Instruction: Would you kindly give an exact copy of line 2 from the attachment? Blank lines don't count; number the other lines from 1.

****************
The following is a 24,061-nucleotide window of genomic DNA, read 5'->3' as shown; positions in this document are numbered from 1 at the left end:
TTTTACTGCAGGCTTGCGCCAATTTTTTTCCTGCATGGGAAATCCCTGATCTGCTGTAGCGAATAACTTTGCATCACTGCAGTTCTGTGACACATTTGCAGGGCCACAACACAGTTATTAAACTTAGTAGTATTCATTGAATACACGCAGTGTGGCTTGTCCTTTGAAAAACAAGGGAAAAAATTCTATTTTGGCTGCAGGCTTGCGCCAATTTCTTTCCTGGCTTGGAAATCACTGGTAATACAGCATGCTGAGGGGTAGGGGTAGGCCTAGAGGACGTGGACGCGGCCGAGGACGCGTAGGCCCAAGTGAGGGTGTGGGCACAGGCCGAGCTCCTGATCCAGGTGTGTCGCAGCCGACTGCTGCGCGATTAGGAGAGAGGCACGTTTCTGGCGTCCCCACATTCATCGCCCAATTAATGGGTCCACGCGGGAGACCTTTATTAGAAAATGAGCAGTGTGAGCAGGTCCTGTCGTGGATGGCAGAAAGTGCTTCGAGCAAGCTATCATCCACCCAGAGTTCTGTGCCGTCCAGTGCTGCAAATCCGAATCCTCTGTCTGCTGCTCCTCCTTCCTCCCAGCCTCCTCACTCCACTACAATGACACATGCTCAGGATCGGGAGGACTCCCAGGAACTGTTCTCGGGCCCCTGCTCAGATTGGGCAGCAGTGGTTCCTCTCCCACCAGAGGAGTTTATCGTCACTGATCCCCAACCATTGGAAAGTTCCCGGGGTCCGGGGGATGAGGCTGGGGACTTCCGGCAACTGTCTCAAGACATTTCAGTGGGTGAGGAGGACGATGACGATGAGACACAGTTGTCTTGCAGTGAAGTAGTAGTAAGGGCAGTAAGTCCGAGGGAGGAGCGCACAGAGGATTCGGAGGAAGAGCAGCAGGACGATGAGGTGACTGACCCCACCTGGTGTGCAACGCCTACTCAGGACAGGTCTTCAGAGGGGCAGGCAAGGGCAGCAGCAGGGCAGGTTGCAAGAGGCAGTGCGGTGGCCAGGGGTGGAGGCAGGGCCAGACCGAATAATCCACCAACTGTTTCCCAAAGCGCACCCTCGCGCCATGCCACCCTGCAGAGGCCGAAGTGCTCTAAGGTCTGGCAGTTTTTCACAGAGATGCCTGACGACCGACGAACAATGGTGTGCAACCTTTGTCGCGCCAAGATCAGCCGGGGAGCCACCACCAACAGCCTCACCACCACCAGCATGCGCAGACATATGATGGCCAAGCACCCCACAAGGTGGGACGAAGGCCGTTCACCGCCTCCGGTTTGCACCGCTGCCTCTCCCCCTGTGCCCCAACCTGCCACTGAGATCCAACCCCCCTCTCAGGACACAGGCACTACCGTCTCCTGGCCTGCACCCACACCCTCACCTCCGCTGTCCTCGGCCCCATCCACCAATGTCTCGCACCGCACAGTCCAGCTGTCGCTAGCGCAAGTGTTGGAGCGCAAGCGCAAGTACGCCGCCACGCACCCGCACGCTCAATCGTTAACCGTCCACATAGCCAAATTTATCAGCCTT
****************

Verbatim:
TTTTACTGCAGGCTTGCGCCAATTTTTTTCCTGCATGGGAAATCCCTGATCTGCTGTAGCGAATAACTTTGCATCACTGCAGTTCTGTGACACATTTGCAGGGCCACAACACAGTTATTAAACTTAGTAGTATTCATTGAATACACGCAGTGTGGCTTGTCCTTTGAAAAACAAGGGAAAAAATTCTATTTTGGCTGCAGGCTTGCGCCAATTTCTTTCCTGGCTTGGAAATCACTGGTAATACAGCATGCTGAGGGGTAGGGGTAGGCCTAGAGGACGTGGACGCGGCCGAGGACGCGTAGGCCCAAGTGAGGGTGTGGGCACAGGCCGAGCTCCTGATCCAGGTGTGTCGCAGCCGACTGCTGCGCGATTAGGAGAGAGGCACGTTTCTGGCGTCCCCACATTCATCGCCCAATTAATGGGTCCACGCGGGAGACCTTTATTAGAAAATGAGCAGTGTGAGCAGGTCCTGTCGTGGATGGCAGAAAGTGCTTCGAGCAAGCTATCATCCACCCAGAGTTCTGTGCCGTCCAGTGCTGCAAATCCGAATCCTCTGTCTGCTGCTCCTCCTTCCTCCCAGCCTCCTCACTCCACTACAATGACACATGCTCAGGATCGGGAGGACTCCCAGGAACTGTTCTCGGGCCCCTGCTCAGATTGGGCAGCAGTGGTTCCTCTCCCACCAGAGGAGTTTATCGTCACTGATCCCCAACCATTGGAAAGTTCCCGGGGTCCGGGGGATGAGGCTGGGGACTTCCGGCAACTGTCTCAAGACATTTCAGTGGGTGAGGAGGACGATGACGATGAGACACAGTTGTCTTGCAGTGAAGTAGTAGTAAGGGCAGTAAGTCCGAGGGAGGAGCGCACAGAGGATTCGGAGGAAGAGCAGCAGGACGATGAGGTGACTGACCCCACCTGGTGTGCAACGCCTACTCAGGACAGGTCTTCAGAGGGGCAGGCAAGGGCAGCAGCAGGGCAGGTTGCAAGAGGCAGTGCGGTGGCCAGGGGTGGAGGCAGGGCCAGACCGAATAATCCACCAACTGTTTCCCAAAGCGCACCCTCGCGCCATGCCACCCTGCAGAGGCCGAAGTGCTCTAAGGTCTGGCAGTTTTTCACAGAGATGCCTGACGACCGACGAACAATGGTGTGCAACCTTTGTCGCGCCAAGATCAGCCGGGGAGCCACCACCAACAGCCTCACCACCACCAGCATGCGCAGACATATGATGGCCAAGCACCCCACAAGGTGGGACGAAGGCCGTTCACCGCCTCCGGTTTGCACCGCTGCCTCTCCCCCTGTGCCCCAACCTGCCACTGAGATCCAACCCCCCTCTCAGGACACAGGCACTACCGTCTCCTGGCCTGCACCCACACCCTCACCTCCGCTGTCCTCGGCCCCATCCACCAATGTCTCGCACCGCACAGTCCAGCTGTCGCTAGCGCAAGTGTTGGAGCGCAAGCGCAAGTACGCCGCCACGCACCCGCACGCTCAATCGTTAACCGTCCACATAGCCAAATTTATCAGCCTT